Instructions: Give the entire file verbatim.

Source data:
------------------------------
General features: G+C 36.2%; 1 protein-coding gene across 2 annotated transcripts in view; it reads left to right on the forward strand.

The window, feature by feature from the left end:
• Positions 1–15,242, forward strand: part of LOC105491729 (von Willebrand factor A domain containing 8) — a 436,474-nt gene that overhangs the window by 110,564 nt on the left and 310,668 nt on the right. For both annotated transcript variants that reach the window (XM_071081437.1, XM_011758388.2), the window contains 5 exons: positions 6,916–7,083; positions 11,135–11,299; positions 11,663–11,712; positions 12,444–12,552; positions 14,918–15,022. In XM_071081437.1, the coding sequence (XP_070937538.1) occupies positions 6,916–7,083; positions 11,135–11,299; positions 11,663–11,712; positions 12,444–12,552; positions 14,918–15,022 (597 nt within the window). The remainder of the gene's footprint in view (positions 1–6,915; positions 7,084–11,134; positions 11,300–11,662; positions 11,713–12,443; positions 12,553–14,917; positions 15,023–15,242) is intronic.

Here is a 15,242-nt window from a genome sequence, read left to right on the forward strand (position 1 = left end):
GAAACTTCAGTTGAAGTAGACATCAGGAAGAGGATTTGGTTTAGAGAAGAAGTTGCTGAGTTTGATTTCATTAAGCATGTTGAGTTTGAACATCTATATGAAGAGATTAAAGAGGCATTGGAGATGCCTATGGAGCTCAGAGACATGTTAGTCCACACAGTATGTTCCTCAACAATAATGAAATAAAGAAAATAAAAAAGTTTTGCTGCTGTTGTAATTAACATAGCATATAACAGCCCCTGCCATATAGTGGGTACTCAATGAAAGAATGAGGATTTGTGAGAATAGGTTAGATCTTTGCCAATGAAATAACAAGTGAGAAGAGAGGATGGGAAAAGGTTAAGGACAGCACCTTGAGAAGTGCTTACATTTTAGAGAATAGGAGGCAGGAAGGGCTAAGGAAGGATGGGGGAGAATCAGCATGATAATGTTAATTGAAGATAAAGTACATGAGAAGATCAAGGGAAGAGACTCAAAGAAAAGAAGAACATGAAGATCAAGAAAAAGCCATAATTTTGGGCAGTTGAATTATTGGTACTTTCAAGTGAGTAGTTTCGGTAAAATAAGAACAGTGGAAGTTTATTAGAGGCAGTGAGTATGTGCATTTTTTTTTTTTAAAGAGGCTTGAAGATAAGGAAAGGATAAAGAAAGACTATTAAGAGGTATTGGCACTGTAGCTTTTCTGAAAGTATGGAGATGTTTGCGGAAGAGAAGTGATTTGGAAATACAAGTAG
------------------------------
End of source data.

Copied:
General features: G+C 36.2%; 1 protein-coding gene across 2 annotated transcripts in view; it reads left to right on the forward strand.

The window, feature by feature from the left end:
• Positions 1–15,242, forward strand: part of LOC105491729 (von Willebrand factor A domain containing 8) — a 436,474-nt gene that overhangs the window by 110,564 nt on the left and 310,668 nt on the right. For both annotated transcript variants that reach the window (XM_071081437.1, XM_011758388.2), the window contains 5 exons: positions 6,916–7,083; positions 11,135–11,299; positions 11,663–11,712; positions 12,444–12,552; positions 14,918–15,022. In XM_071081437.1, the coding sequence (XP_070937538.1) occupies positions 6,916–7,083; positions 11,135–11,299; positions 11,663–11,712; positions 12,444–12,552; positions 14,918–15,022 (597 nt within the window). The remainder of the gene's footprint in view (positions 1–6,915; positions 7,084–11,134; positions 11,300–11,662; positions 11,713–12,443; positions 12,553–14,917; positions 15,023–15,242) is intronic.

Here is a 15,242-nt window from a genome sequence, read left to right on the forward strand (position 1 = left end):
GAAACTTCAGTTGAAGTAGACATCAGGAAGAGGATTTGGTTTAGAGAAGAAGTTGCTGAGTTTGATTTCATTAAGCATGTTGAGTTTGAACATCTATATGAAGAGATTAAAGAGGCATTGGAGATGCCTATGGAGCTCAGAGACATGTTAGTCCACACAGTATGTTCCTCAACAATAATGAAATAAAGAAAATAAAAAAGTTTTGCTGCTGTTGTAATTAACATAGCATATAACAGCCCCTGCCATATAGTGGGTACTCAATGAAAGAATGAGGATTTGTGAGAATAGGTTAGATCTTTGCCAATGAAATAACAAGTGAGAAGAGAGGATGGGAAAAGGTTAAGGACAGCACCTTGAGAAGTGCTTACATTTTAGAGAATAGGAGGCAGGAAGGGCTAAGGAAGGATGGGGGAGAATCAGCATGATAATGTTAATTGAAGATAAAGTACATGAGAAGATCAAGGGAAGAGACTCAAAGAAAAGAAGAACATGAAGATCAAGAAAAAGCCATAATTTTGGGCAGTTGAATTATTGGTACTTTCAAGTGAGTAGTTTCGGTAAAATAAGAACAGTGGAAGTTTATTAGAGGCAGTGAGTATGTGCATTTTTTTTTTTTAAAGAGGCTTGAAGATAAGGAAAGGATAAAGAAAGACTATTAAGAGGTATTGGCACTGTAGCTTTTCTGAAAGTATGGAGATGTTTGCGGAAGAGAAGTGATTTGGAAATACAAGTAG